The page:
Unraveling the mysteries of the Universe in a deep underground mine
Have you ever imagined that two kilometers below the surface there may be a physics lab with scientists and ultramodern equipment to unravel mysteries of the Universe? It looks like a scene straight out of a science fiction movie, but it is one of Vale's major investments in the area of innovation.
Considered the deepest and cleanest laboratory in the world, the Snolab (Sudbury Neutrino Observatory Lab) is nestled in the depths of our Creighton mine, in Sudbury, Ontario, Canada. With huge tanks filled with Argon, a noble gas similar to nitrogen, and other cooled gases, the laboratory enhances scientific research production and generates and disseminates new knowledge to the mining chain.
Snolab for the world
Among the main studies conducted at the site is one that is looking into a rare radioactive process called neutrino-less double beta decay, which could explain the development of matter and of the world. Some research projects are in search, for example, for particles of dark matter left over from the Big Bang, the great explosion that gave rise to the Universe. Abundant in the Cosmos, neutrino is one of these particles. Electric charge-free and with an extremely small mass, it is considered a key element, because it can relate both with matter and dark matter.
- The SNO (Sudbury Neutrino Observer) detector is a sphere measuring 12 meters in diameter where experiments were conducted between 2002 and 2006 to identify the subatomic particles.
- The Snolab cave is the largest underground scientific facility in the world. Scientists study neutrinos, hard-to-identify subatomic particles present throughout the Universe - everywhere from in our nails to the stars.
- The space that houses the neutrino detector is 34 meters in height (equivalent to an 11-story building) and 22 meters in diameter (1.5 times more than the base of the world-famous Tower of Pisa, in Italy).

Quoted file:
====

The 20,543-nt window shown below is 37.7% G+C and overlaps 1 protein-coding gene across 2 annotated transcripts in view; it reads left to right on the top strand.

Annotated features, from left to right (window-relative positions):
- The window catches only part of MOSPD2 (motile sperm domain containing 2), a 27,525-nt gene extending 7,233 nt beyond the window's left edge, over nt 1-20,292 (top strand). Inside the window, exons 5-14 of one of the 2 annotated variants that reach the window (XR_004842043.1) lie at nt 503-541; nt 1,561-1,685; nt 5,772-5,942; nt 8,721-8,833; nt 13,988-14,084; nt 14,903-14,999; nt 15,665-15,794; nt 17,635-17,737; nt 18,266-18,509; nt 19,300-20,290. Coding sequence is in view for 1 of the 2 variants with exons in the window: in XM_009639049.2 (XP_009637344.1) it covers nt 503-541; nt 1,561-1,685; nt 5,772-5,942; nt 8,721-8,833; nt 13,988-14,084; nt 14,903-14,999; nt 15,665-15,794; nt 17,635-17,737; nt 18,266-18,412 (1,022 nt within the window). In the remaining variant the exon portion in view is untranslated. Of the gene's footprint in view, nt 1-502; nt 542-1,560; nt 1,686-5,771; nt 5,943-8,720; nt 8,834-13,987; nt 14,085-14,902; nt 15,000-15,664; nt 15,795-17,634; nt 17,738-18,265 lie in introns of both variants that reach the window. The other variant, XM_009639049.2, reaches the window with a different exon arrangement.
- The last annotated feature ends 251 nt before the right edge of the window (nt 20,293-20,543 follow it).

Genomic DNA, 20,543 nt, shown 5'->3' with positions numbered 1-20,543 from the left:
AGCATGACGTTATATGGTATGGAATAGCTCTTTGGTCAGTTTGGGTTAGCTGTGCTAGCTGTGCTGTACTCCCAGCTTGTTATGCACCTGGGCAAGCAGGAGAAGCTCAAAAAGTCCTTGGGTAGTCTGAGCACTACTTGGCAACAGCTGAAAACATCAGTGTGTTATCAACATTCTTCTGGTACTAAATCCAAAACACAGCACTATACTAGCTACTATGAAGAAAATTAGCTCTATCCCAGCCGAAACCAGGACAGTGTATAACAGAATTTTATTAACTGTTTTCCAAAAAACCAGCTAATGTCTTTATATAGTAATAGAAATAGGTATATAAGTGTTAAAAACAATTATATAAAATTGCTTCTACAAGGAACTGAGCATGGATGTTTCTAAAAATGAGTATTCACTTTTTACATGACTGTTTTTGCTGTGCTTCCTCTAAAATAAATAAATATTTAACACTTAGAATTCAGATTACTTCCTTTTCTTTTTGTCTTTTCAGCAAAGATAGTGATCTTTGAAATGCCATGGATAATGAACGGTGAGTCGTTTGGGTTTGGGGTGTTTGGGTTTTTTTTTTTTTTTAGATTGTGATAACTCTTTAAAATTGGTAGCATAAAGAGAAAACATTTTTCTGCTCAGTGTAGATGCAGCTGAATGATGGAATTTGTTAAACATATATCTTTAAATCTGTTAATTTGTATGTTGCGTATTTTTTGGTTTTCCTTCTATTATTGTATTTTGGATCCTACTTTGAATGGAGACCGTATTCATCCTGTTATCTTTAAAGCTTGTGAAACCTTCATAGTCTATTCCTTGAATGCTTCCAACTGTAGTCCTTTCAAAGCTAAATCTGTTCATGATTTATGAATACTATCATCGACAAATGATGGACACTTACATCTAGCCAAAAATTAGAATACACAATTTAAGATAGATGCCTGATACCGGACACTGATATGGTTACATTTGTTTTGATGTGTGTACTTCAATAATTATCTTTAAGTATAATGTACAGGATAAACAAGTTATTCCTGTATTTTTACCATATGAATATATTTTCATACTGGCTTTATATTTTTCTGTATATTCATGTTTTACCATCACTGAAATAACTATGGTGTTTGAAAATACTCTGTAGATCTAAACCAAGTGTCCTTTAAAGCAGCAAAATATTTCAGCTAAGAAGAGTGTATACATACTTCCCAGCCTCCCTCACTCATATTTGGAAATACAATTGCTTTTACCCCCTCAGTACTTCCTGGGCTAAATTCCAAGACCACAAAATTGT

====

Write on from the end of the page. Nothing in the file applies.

- Boat floating in the 22-meter-in-diameter sphere that forms Snolab's neutrino detector.
- Measuring 6 meters in diameter, this bubble occupies the inner area of the detector and, between 2002 and 2006, was filled with heavy water - a substance used for scientific experiments. The aim was to identify neutrino interactions in this liquid.
- A multidisciplinary team of 60 researchers from various nationalities work in the underground facilities divided into two shifts.
- Scientists are currently reformulating the neutrino detector. Instead of heavy water, other liquids will be used, so as to allow the observation of other spectra and neutrino interactions.
- Before entering the facilities, researchers and visitors must go through a rigorous cleaning process: Sweat, dust and other particles can interfere with the ultra-sensitive detectors.
- In the image, one can see the photomultiplier tubes, responsive to light, and strings forming the inner structure of the neutrino detector.
- The Snolab facilities are in an area attached to the Creighton mine, at Vale Canada, where our company has nickel operations.
- To reach the underground facilities, workers use an elevator that travels the 2-km route in 4 minutes.
- Large equipment is used in the Snolab experiments. "We need to disassemble them, bring them down, and then reassemble them. It is a process similar to that which Vale does with the machinery used in mining," said Snolab director Nigel Smith.
Snolab for Vale
Snolab also serves as a mounting base for the three-dimensional seismic monitoring system called Pups (Polaris Underground Project at Snolab), which provides detailed information about seismic activity to the mining industry. This geotechnical information, for example, help us to plan deep mine excavations.
Researcher and lab director Nigel Smith says Snolab has several research projects underway that can be applied to Vale's business and to mining. Some of them are related to rock excavations and drilling, activities commonly performed by this industry.
The Earth as a shield